Simon Kossoff – Remains to be Seen


‘Remains to be Seen’ is a personal work which explores grief, loss and memory and the emotional impact these experiences have had on the way I have come to perceive the world here in the present. It’s a book of clues, keys, symbols, echoes and traces. Like latent fingerprints lifted from the psyche – made thousands of miles away from the graves of which it speaks of and recorded several years ‘after the facts’.

Because of a lack of direct access to perhaps more concrete ‘evidence’ which still remains stored in a barn in England, a basement in Norway and a spare bedroom in Wales, this book has become very much a history of the present. Because of this, my only resources for making this work have been internal in nature – accompanied by a certain awareness, like a frequency that was tuned into and the series as a whole has been, to some extent, something of a ghost hunt.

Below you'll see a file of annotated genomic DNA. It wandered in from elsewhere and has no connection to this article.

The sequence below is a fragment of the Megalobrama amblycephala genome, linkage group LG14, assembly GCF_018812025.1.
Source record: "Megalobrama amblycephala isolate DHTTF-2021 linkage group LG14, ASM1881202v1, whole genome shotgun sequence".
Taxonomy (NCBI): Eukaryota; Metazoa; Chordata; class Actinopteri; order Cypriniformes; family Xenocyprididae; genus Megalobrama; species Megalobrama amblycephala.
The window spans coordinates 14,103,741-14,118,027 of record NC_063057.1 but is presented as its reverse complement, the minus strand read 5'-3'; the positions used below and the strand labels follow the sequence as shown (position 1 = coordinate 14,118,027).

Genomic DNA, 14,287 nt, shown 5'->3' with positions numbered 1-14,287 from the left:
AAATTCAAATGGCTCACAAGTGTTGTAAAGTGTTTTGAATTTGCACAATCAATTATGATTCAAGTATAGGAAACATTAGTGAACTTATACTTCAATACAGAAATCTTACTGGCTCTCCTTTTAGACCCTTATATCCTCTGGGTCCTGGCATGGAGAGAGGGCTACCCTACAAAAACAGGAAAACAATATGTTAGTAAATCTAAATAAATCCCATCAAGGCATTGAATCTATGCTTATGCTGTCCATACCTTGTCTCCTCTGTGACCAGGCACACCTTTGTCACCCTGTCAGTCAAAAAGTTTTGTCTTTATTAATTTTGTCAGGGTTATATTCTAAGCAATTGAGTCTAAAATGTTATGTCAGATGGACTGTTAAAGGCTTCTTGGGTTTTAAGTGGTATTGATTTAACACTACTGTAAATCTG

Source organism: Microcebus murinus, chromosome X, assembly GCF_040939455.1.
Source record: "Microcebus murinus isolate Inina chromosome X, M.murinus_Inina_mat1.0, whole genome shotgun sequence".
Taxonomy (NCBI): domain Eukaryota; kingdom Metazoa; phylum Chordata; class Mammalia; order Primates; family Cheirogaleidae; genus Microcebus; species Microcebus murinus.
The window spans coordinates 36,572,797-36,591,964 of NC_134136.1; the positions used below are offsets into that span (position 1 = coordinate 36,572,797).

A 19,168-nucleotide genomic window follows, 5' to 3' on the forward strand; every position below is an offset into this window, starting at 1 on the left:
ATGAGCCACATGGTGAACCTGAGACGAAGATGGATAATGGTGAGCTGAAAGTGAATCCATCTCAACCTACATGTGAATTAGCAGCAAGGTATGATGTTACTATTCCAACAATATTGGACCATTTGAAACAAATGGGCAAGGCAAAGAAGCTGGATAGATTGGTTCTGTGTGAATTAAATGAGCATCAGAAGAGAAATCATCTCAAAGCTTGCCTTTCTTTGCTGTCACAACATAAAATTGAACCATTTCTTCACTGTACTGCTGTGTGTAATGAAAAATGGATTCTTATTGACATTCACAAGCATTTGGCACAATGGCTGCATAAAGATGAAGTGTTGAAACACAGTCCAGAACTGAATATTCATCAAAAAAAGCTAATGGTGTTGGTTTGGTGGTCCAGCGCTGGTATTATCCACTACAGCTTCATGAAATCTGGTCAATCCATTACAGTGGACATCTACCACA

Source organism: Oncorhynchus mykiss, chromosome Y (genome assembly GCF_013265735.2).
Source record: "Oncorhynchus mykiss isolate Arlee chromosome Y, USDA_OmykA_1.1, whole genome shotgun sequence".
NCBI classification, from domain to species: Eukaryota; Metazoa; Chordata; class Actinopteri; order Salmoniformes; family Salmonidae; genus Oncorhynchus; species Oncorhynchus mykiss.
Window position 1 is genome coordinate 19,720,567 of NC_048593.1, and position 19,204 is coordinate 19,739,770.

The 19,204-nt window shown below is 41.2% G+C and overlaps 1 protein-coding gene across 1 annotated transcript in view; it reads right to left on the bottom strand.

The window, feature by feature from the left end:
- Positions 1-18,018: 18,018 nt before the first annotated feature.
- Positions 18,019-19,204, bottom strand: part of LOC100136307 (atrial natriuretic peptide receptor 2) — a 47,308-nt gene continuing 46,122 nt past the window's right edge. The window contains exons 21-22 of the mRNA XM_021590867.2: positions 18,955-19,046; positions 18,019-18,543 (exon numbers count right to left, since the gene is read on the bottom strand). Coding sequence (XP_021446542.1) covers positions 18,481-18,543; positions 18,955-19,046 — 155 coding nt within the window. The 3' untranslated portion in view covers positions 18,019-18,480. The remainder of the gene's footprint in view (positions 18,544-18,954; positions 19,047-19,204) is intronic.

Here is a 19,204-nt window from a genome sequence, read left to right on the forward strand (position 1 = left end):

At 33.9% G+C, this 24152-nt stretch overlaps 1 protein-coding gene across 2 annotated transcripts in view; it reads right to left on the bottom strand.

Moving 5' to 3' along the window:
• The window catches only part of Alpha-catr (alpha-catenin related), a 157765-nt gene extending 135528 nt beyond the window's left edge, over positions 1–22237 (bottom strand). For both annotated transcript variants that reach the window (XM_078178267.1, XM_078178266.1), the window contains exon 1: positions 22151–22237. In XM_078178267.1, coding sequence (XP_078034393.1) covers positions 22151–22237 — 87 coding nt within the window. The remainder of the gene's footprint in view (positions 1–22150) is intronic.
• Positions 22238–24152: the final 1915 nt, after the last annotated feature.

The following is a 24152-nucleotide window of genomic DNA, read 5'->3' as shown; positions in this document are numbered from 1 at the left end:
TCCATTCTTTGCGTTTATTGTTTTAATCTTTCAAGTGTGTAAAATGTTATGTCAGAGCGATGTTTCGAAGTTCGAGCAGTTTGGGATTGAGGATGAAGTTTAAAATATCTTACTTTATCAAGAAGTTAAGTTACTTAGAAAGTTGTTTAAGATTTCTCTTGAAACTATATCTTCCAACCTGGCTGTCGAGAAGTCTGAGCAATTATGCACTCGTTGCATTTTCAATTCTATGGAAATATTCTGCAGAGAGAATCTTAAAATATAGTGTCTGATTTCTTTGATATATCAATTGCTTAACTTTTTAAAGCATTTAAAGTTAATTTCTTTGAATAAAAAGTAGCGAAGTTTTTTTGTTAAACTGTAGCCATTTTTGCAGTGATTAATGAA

The sad events which have silently surrounded this project have consequently altered who I am today in ways which I am still discovering and has been part of the secret drive behind the books creation. It is not an exorcism because the possession (if this is what it is to be called) is permanent – dissolved into the self and is present more as an evolution in progress. There are seven stages of grief and this book, I believe, marks for me its final stage; Acceptance.

It’s always nice receiving books in the mail. As I paged through Simon’s book I was conscious of his statement and had a fairly decent idea about the underlying mood that inspired it, but that really didn’t impact how I viewed the photographs too much. He emailed a few days ago to ask what I thought about the book, and I responded  that “I liked the photographs but thought it was a bit esoteric conceptually.”

In response,  he said he didn’t think that was “necessarily a bad thing” and I agree. I’m sure most of us have experienced the grief of breaking up with or losing a loved one. Through photography we can articulate that emotion in interesting ways that don’t necessarily force the viewer to face the trauma head on.

I don’t know how Simon’s work will be interpreted in photoland but he’s one of those photographer/thinkers I’m proud to collaborate with….

You can buy the book HERE.